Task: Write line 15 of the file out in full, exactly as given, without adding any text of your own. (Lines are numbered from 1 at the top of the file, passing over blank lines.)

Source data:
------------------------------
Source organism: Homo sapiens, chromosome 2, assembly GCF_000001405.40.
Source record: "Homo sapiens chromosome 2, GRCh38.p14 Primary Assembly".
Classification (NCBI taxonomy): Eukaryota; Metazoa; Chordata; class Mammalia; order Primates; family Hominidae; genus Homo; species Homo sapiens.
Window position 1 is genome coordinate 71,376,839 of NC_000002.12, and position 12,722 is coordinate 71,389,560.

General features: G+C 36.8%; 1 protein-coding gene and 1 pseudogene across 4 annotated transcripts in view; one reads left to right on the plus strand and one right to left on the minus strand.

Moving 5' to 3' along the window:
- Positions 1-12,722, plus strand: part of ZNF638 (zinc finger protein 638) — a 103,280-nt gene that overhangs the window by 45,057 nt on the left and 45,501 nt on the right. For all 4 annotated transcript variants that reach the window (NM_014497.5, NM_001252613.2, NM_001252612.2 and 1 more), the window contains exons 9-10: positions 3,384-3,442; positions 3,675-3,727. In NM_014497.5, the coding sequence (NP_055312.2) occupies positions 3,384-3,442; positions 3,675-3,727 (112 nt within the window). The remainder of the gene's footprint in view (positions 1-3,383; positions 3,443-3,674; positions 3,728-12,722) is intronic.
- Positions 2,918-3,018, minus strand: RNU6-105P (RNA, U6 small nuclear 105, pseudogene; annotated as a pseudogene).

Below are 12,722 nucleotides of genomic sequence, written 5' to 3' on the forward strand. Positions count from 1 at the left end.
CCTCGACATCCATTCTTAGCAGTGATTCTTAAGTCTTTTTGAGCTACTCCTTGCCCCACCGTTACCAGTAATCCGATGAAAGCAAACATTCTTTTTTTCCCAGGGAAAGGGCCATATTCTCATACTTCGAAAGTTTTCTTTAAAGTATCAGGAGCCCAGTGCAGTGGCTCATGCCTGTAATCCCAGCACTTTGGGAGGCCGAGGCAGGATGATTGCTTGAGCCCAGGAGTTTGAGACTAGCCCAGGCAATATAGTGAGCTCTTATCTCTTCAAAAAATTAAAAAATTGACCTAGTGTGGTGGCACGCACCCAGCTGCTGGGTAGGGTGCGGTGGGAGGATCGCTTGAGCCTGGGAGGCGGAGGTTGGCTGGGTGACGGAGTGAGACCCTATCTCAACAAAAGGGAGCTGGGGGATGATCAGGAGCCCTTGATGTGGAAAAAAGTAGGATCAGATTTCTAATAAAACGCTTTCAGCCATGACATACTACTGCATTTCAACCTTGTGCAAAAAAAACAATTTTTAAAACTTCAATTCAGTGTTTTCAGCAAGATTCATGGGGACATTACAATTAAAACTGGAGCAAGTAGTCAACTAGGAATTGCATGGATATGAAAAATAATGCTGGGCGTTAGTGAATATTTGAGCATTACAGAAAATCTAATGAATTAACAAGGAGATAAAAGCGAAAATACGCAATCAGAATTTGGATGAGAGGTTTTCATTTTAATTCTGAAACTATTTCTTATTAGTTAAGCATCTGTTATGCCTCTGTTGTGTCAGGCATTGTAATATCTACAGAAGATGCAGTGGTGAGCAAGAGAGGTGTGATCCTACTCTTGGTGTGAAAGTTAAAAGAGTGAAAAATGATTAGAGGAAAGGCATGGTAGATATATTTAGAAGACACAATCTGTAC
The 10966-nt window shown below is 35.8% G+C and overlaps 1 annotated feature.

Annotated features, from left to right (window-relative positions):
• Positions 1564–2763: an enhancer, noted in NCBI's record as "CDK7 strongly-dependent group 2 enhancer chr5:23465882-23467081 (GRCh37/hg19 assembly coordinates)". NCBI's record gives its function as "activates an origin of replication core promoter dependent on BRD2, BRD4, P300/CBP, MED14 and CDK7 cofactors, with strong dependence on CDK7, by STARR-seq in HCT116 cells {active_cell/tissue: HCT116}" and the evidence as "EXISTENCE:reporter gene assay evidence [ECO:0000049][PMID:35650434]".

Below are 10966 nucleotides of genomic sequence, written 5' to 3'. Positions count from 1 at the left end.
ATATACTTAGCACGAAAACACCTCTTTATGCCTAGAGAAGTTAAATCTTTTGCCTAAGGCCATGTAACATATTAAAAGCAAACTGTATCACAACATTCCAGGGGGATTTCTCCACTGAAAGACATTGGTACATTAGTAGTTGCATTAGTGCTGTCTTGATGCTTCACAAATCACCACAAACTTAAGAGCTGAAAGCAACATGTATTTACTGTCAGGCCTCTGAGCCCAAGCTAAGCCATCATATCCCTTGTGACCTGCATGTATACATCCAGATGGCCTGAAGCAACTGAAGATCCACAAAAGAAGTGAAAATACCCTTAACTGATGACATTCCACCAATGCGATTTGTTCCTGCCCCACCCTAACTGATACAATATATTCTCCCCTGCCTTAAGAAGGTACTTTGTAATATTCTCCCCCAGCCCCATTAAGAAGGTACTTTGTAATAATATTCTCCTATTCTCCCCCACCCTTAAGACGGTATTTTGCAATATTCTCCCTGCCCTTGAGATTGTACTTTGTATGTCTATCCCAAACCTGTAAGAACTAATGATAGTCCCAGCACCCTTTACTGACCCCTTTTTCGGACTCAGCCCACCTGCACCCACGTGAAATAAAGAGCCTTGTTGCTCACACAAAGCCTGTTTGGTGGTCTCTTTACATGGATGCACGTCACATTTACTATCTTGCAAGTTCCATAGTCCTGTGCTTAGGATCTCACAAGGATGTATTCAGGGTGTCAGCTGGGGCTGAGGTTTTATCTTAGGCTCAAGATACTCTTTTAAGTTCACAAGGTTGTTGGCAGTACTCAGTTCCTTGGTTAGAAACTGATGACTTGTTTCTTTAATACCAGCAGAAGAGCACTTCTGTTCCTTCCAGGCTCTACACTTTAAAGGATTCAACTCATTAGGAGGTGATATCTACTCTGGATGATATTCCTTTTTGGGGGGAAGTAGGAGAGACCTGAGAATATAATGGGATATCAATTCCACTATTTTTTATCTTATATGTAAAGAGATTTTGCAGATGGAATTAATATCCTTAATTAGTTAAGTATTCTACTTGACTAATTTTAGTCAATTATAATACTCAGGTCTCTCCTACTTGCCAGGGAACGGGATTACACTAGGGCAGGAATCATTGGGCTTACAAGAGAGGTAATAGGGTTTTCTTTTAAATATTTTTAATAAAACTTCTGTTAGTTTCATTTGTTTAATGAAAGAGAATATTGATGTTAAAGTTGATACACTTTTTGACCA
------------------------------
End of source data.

ATATACTTAGCACGAAAACACCTCTTTATGCCTAGAGAAGTTAAATCTTTTGCCTAAGGCCATGTAACATATTAAAAGCAAACTGTATCACAACATTCCAGGGGGATTTCTCCACTGAAAGACATTGGTACATTAGTAGTTGCATTAGTGCTGTCTTGATGCTTCACAAATCACCACAAACTTAAGAGCTGAAAGCAACATGTATTTACTGTCAGGCCTCTGAGCCCAAGCTAAGCCATCATATCCCTTGTGACCTGCATGTATACATCCAGATGGCCTGAAGCAACTGAAGATCCACAAAAGAAGTGAAAATACCCTTAACTGATGACATTCCACCAATGCGATTTGTTCCTGCCCCACCCTAACTGATACAATATATTCTCCCCTGCCTTAAGAAGGTACTTTGTAATATTCTCCCCCAGCCCCATTAAGAAGGTACTTTGTAATAATATTCTCCTATTCTCCCCCACCCTTAAGACGGTATTTTGCAATATTCTCCCTGCCCTTGAGATTGTACTTTGTATGTCTATCCCAAACCTGTAAGAACTAATGATAGTCCCAGCACCCTTTACTGACCCCTTTTTCGGACTCAGCCCACCTGCACCCACGTGAAATAAAGAGCCTTGTTGCTCACACAAAGCCTGTTTGGTGGTCTCTTTACATGGATGCACGTCACATTTACTATCTTGCAAGTTCCATAGTCCTGTGCTTAGGATCTCACAAGGATGTATTCAGGGTGTCAGCTGGGGCTGAGGTTTTATCTTAGGCTCAAGATACTCTTTTAAGTTCACAAGGTTGTTGGCAGTACTCAGTTCCTTGGTTAGAAACTGATGACTTGTTTCTTTAATACCAGCAGAAGAGCACTTCTGTTCCTTCCAGGCTCTACACTTTAAAGGATTCAACTCATTAGGAGGTGATATCTACTCTGGATGATATTCCTTTTTGGGGGGAAGTAGGAGAGACCTGAGAATATAATGGGATATCAATTCCACTATTTTTTATCTTATATGTAAAGAGATTTTGCAGATGGAATTAATATCCTTAATTAGTTAAGTATTCTACTTGACTAATTTTAGTCAATTATAATACTCAGGTCTCTCCTACTTGCCAGGGAACGGGATTACACTAGGGCAGGAATCATTGGGCTTACAAGAGAGGTAATAGGGTTTTCTTTTAAATATTTTTAATAAAACTTCTGTTAGTTTCATTTGTTTAATGAAAGAGAATATTGATGTTAAAGTTGATACACTTTTTGACCA